(08/15/2009, 07:13 PM)jaydfox Wrote: Simply pick all the points whose real part is equal to log((2k+1)*pi), k a non-negative integer, and whose imaginary part is equal to (2m+1)/2*pi, for m an integer.

Exponentiating once will get you to +/- (2k+1)*pi*i, which exponentiating again will get you to -1.

Thats good for visualization.

Quote:Note that this grid of points covers the entire right half of the complex plane, so that when we iteratively perform logarithms, we can always find points close to the real line.

But still I dont get this. Iterated (branches of) logarithms take any point to one of the fixed points of exp. Why do they come arbitrary close to the real axis with increasing n?

I hope the picture will clarify.

Even if this is the case, and I trust you enough to believe it, the bigger question is whether the singularities come arbitrarily close to *any* point of the real axis where the base change is defined. Or are there points with a certain neighborhood that does not contain a singularity of any ? If so, we would just use such a point for the powerseries development.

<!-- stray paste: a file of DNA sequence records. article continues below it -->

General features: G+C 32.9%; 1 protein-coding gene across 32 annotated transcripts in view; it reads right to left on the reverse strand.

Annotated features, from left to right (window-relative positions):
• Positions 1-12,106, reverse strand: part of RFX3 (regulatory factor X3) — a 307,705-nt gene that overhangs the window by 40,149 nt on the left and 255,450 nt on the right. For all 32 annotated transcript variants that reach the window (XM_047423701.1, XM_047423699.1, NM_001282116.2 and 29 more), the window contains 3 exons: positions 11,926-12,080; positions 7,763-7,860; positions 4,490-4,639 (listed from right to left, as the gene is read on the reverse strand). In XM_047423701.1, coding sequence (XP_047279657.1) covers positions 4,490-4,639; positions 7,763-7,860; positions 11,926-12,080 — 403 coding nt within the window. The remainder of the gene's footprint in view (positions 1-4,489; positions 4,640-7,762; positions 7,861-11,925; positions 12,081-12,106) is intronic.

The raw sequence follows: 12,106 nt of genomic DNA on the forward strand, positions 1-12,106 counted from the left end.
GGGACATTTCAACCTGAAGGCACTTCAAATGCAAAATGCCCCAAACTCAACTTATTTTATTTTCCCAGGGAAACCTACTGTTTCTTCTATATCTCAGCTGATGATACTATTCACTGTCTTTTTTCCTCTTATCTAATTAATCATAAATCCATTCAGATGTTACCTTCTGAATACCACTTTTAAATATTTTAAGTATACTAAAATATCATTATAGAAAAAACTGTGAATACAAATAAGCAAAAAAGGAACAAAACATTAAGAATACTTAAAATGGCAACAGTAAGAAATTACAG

Quote:because we have to wind in and around singularities to make sure we are in the primary branch of the logarithm of base eta.

I think we anyway have to specify a cut system, as we have (branching) singularities. The functions are multivalued (if we continue passing a cut).

If I understand that right, you set the cuts of to be the points that would be mapped to the negative real axis of any involved .

See, if you define the value via a path, then you will usually get different values for non-homotopic paths (i.e. any deformation of one into the other would cross a singularity).

So this is the same as a multivalued function. (The situation gets even worse if singularities appear on certain but not all branches.)

The proper path that leads to using primary branch of the logarithm would then be a path that does not cross any cut of .

I think the cut system is like a labyrinth and hope you can provide a picture of it.